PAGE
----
Kingston University Graphic Design 2012

Following my visit to Brighton’s Graphics and Illustration show in Hackney, I popped over to the Dray Walk Gallery on Brick Lane to see the Graphic Design graduate work from Kingston University this year. Here are my picks of the show.

Following my visit to Brighton’s Graphics and Illustration show in Hackney, I popped over to the Dray Walk Gallery on Brick Lane to see the Graphic Design graduate work from Kingston University this year. Here are my picks of the show.

First up is Leanne Bentley‘s typographic response to closed down buildings. “The hoarding acts as a forum for the local community to share their memories of the building at its former glory,” says Bentley.

A number of the projects were conceptual in nature. For example, Signe Emma created a series of images by scanning electron micrographs of dissolved salt in order to represent the way that the aircraft environment diminishes our ability to taste the condiment. The resulting images appear like the view from a plane.

Lucy Warden presented a text modelled in ice, in order to show how disfluent type is easier to recall. Shown below is an image of the type freshly frozen:

And here it is at the time I viewed the show:

George Voke is showing a set of type guides produced to “establish a united typographic voice”.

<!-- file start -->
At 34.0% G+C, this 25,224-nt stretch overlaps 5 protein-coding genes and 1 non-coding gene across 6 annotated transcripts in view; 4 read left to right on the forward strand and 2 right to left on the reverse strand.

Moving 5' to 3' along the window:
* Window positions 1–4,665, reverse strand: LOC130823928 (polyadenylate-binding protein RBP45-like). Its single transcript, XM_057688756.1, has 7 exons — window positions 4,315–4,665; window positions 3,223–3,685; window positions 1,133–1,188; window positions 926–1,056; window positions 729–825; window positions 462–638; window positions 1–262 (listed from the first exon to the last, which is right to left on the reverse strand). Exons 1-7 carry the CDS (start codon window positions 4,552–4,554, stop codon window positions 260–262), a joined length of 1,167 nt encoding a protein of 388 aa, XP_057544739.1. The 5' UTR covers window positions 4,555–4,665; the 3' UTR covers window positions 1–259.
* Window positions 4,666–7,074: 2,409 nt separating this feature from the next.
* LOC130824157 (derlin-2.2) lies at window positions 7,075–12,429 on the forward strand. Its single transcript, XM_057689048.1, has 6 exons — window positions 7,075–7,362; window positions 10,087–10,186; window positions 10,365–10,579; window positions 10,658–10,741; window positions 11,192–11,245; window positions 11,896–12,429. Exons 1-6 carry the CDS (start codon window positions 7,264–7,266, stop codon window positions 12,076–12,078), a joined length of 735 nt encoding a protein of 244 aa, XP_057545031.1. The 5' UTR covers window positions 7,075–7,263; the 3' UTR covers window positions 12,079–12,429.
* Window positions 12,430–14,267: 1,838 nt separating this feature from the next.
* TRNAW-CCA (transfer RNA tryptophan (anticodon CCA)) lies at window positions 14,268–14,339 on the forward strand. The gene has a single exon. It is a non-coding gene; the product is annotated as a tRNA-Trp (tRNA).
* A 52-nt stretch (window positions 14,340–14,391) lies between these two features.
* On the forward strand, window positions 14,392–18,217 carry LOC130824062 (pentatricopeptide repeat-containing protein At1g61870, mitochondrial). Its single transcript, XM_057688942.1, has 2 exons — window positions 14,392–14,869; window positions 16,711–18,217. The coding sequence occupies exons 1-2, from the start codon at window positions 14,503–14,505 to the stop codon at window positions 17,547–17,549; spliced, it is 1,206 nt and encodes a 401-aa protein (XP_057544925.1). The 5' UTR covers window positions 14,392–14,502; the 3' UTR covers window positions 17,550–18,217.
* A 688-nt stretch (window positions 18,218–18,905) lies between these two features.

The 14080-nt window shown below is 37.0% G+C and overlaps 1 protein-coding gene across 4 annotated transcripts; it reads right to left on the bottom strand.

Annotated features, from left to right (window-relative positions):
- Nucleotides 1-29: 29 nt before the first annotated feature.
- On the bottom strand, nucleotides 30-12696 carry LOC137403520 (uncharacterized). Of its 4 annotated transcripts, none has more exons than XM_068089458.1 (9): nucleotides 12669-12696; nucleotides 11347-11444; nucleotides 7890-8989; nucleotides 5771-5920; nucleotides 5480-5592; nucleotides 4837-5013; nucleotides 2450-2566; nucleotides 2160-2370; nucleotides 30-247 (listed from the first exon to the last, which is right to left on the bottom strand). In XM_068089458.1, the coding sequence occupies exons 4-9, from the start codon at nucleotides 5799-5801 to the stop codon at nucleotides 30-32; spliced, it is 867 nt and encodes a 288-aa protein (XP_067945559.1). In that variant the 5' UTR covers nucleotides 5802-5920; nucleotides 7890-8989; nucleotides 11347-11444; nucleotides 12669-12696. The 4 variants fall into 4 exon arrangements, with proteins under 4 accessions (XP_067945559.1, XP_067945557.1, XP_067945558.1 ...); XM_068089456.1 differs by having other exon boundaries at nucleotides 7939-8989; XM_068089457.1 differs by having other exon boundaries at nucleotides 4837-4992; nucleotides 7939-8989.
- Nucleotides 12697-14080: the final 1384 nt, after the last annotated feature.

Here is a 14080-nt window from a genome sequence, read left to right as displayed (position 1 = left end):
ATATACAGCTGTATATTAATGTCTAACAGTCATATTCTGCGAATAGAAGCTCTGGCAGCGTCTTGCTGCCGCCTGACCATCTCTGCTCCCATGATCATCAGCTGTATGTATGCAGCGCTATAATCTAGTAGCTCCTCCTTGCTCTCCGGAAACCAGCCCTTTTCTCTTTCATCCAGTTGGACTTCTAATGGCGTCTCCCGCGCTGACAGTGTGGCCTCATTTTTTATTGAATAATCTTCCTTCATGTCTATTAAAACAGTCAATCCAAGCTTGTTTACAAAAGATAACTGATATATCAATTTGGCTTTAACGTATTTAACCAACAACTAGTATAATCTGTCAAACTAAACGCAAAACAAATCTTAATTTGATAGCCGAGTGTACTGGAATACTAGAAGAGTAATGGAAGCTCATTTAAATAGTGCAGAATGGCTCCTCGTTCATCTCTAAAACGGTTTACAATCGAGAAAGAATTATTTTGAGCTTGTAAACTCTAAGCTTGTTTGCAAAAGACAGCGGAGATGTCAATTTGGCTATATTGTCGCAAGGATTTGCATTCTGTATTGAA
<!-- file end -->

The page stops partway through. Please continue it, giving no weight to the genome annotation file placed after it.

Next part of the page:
Christopher Benson‘s striking photograph shows a businessman hanging upside down, in a response to the current economic crisis.

Aaron Merrigan created this woven work in honour of Ceefax, which ceased to exist after 38 years when the digital switchover took place.

Fred North drew and created a set of temporary tattoos to show his commitment to various footie teams, which he also gave out at the show.

Jessica Nesbeth has created an analogue machine to demonstrate the different pitches of British accents. The film below shows it in action:

Richard MacVicar is displaying a typography gag in his work, which features an eye test that challenges designers to notice the difference between the two typefaces, Arial and Helvetica. Only those who are successful have the right to mock the less popular Arial.

Tamara Elmallah presents a series of Olympics posters that emphasises the overcrowding that awaits London during the Games. The posters are a progression by Elmallah of the poster project that CR editor Patrick Burgoyne and Kingston Graphics course leader Rebecca Wright set the students (see the other posters here).

Ran Park is showing the results of three typographic experiments. The source material was taken by Park from the quotes of three contrasting modern graphic designers, Jonathan Barnbrook, Angus Hyland and Anthony Burrill.

Charlie Borley uses bingo as her inspiration for a series of graphic works.

Josh King has come up with an unusual way to represent the Olympics: by showing models of various sports in bottles.

We finish with a great project from Felix Heyes & Ben West, who have created a book showing the first Google image result for every word in the dictionary.

The Kingston University Graphics show will be on at Dray Walk Gallery in London until Monday (July 9). More info on the work can be found online at takeshape2012.com.

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